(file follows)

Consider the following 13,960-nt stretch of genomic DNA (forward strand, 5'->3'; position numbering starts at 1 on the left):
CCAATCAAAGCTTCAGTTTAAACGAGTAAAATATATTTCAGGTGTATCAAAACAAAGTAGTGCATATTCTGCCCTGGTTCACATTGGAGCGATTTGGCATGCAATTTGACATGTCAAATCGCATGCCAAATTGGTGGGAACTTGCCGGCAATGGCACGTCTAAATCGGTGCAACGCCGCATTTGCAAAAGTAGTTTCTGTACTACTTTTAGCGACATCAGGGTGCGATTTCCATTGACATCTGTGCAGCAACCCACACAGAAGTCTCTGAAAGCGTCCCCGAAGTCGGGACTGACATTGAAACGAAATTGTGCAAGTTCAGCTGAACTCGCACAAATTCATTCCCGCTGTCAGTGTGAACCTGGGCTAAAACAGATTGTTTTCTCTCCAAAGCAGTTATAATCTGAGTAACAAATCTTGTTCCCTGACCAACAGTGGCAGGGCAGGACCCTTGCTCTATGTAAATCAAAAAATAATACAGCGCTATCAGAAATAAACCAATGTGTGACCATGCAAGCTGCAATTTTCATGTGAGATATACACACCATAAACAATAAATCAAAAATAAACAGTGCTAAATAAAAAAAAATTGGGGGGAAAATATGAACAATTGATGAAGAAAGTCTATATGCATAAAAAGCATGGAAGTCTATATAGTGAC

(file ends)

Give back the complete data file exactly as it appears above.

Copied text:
Consider the following 13,960-nt stretch of genomic DNA (forward strand, 5'->3'; position numbering starts at 1 on the left):
CCAATCAAAGCTTCAGTTTAAACGAGTAAAATATATTTCAGGTGTATCAAAACAAAGTAGTGCATATTCTGCCCTGGTTCACATTGGAGCGATTTGGCATGCAATTTGACATGTCAAATCGCATGCCAAATTGGTGGGAACTTGCCGGCAATGGCACGTCTAAATCGGTGCAACGCCGCATTTGCAAAAGTAGTTTCTGTACTACTTTTAGCGACATCAGGGTGCGATTTCCATTGACATCTGTGCAGCAACCCACACAGAAGTCTCTGAAAGCGTCCCCGAAGTCGGGACTGACATTGAAACGAAATTGTGCAAGTTCAGCTGAACTCGCACAAATTCATTCCCGCTGTCAGTGTGAACCTGGGCTAAAACAGATTGTTTTCTCTCCAAAGCAGTTATAATCTGAGTAACAAATCTTGTTCCCTGACCAACAGTGGCAGGGCAGGACCCTTGCTCTATGTAAATCAAAAAATAATACAGCGCTATCAGAAATAAACCAATGTGTGACCATGCAAGCTGCAATTTTCATGTGAGATATACACACCATAAACAATAAATCAAAAATAAACAGTGCTAAATAAAAAAAAATTGGGGGGAAAATATGAACAATTGATGAAGAAAGTCTATATGCATAAAAAGCATGGAAGTCTATATAGTGAC